Where guilds and guild members have the greatest agency in-game is though the social affordances of the game, with pathways like text chats, voice chats, message boards, and guild banks. Through these social affordances, it is information (strategies, character details, object details, quest advice, social facts about the guild and the gamespace at large, roles of the sub-groups) moving within the microscopic level of the guild and between the members, not flowing down in a hierarchical fashion, but like a spider web of information to all members. Because the guilds are part of the ecosystem and do not quite compose an ecosystem onto themselves, guild members as nodes can do little to affect the programmed ecosystem around them. Instead, they leave their marks through reputation, activities, and guild rankings outside of the game, and the existence of their guild for other players. The guild as a node is only as important as the draw and interest in produces in other players throughout the gamespace. Guild officers have more power, in a sense, than non-power and new gamers because they have greater access and (usually) more experience with what can be accomplished through the social affordances provided by the gamespace, but even they do not have much agency in the ecosystem of the server or the ecosystem of WoW. The social affordances allow these nodes to have access to one another, sharing similar experiences with their avatars as beings-in-the-virtual-world, and carving out a communication and informational space that they can use to craft spaces outside of the gamespace as their own, causing the activities in the artificial ecosystem of the game to bleed over into the informational network of the internet.

However, affordances in the gamespace are not only directed at avatars or as social affordances for player communication. Some perceived affordances, Don Norman’s concept, are equally useful for players, especially for advanced players, and their navigation and success in the gamespace. Players can access addons in order to modify and enhance the user interface, such as damage meters, performance measurements, and raid cooldowns as well as communications. These perceived affordances, which can be created officially by Blizzard or unofficially by players, can help give players greater agency in-game, especially during group raids where information can be crucial for the team to perform cohesively (with each player successfully fulfilling his or her role) but also to look back and judge places where performance could be tweaked or failed completely, as a way to enhance group performance for the next raid or the next completion of the same raid.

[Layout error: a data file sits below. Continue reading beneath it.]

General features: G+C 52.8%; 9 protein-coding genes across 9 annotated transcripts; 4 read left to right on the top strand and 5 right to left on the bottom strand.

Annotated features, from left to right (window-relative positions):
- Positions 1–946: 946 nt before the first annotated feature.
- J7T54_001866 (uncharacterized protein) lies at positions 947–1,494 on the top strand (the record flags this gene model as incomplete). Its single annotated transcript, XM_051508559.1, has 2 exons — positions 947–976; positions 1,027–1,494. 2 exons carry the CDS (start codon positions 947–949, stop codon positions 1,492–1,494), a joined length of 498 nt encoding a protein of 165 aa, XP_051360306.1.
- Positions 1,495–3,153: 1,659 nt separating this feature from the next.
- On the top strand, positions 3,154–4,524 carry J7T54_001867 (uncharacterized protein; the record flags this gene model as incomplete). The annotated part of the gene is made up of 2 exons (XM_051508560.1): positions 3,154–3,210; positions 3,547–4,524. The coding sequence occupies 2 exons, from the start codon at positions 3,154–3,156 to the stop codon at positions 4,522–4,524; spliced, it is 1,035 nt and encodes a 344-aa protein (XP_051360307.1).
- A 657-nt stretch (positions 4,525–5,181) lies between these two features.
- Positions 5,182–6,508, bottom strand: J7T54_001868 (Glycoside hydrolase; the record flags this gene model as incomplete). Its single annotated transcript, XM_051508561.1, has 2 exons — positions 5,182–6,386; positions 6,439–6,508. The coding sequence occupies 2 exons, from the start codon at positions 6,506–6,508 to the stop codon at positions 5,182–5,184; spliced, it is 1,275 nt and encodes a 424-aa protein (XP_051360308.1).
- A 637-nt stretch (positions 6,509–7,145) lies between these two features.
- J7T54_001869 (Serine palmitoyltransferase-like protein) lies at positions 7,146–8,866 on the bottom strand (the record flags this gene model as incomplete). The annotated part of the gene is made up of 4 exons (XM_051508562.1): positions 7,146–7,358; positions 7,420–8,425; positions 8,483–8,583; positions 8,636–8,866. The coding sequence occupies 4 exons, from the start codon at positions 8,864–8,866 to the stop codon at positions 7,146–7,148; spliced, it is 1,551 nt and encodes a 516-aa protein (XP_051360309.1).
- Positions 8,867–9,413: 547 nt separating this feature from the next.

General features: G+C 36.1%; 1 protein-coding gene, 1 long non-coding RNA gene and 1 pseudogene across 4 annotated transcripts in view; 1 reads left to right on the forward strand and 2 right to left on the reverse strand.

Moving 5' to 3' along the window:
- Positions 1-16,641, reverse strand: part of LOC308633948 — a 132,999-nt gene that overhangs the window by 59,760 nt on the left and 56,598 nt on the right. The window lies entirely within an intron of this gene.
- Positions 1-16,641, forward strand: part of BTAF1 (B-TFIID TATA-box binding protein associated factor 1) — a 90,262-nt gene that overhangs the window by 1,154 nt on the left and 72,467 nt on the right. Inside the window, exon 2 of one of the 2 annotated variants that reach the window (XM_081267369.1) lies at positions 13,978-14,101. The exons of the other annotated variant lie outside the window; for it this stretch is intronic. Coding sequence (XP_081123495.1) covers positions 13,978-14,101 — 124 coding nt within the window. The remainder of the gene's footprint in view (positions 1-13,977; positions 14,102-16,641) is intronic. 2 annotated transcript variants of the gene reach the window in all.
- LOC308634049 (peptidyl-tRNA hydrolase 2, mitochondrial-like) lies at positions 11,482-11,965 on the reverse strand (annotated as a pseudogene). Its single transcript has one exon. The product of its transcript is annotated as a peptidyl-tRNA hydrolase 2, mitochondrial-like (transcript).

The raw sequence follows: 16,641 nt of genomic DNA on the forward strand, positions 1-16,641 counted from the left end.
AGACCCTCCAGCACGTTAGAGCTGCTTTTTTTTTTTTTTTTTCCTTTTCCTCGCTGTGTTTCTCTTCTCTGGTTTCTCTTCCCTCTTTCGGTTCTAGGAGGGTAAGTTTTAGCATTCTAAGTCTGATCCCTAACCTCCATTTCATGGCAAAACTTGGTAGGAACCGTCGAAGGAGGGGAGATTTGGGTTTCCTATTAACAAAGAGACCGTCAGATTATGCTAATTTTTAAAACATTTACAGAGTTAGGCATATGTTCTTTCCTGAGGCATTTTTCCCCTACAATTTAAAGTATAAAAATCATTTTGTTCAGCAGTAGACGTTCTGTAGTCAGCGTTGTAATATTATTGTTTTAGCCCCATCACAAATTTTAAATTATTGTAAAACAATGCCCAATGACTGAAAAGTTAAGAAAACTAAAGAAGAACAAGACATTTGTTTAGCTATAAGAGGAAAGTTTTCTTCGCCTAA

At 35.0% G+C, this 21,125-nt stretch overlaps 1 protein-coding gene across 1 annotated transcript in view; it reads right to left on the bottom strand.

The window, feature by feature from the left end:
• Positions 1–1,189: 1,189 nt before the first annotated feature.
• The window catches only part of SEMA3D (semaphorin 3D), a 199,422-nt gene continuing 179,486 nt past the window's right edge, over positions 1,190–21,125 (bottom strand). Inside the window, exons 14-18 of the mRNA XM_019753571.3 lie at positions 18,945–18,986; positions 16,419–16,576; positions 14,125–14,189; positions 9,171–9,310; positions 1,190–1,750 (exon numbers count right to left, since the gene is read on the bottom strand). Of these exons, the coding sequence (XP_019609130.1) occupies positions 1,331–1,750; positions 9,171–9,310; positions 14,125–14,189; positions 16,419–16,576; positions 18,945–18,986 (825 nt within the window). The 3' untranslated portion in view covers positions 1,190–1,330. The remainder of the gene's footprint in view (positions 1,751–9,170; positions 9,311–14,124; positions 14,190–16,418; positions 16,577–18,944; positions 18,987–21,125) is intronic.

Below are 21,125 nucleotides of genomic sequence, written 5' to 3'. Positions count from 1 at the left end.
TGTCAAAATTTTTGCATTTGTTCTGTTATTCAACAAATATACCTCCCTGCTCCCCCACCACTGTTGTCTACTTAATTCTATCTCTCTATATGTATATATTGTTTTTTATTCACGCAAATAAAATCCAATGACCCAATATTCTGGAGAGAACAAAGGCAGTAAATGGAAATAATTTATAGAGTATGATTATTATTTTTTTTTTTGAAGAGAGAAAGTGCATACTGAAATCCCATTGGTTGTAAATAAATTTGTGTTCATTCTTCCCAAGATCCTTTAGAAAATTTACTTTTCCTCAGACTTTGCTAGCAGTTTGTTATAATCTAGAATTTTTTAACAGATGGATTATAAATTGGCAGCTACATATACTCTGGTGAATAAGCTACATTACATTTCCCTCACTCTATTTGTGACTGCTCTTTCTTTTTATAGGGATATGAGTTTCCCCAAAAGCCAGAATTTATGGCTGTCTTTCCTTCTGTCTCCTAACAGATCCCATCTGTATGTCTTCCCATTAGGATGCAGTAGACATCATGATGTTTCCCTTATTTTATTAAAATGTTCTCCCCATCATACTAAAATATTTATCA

World of Warcraft Usability. Image hosted on the website, elsabartley .co.uk

World of Warcraft Usability. Image hosted on the website, elsabartley.co.uk

Because gamers are dealing with a virtual ecosystem, what they can physically do to interact with the gameworld is afforded to them by the keyboard and the mouse, and how they can interact with their fellow guild members is afforded to them through the keyboard and/or a headset. While only certain keys afford certain actions in-game, running, cast spells, healing, attacking, making gestures, and so on, not all keys will afford players actions. The software of most MMOs also sketchy when it comes to touch-screen affordances, as touching such screens will cause movement of the player or the camera angle, but do so sloppily because the software is not truly programmed for such technology.

The perceived affordances of the gamespace are based on cultural constraints and convictions, but they also help to redefine those same constraints and convictions internationally. The layout, however, was constructed by Blizzard, a company that is located in the United States, so the cultural conventions and constraints are heavily influenced by US cultural norms. But, since the game has been around for almost a decade or more, the visual layout for things like the menus, the action boxes, and help guides are now familiar to players, regardless the country from which they are playing. These players may not be from a single culture, but they do constitute a group. They are WoW gamers, which becomes an aspect of their identity tying them together. These are perceived affordances players expect to be there when they log on to the game, and their familiarity is useful for new or returning players because it is a system where they can seek advice in-game and out of game.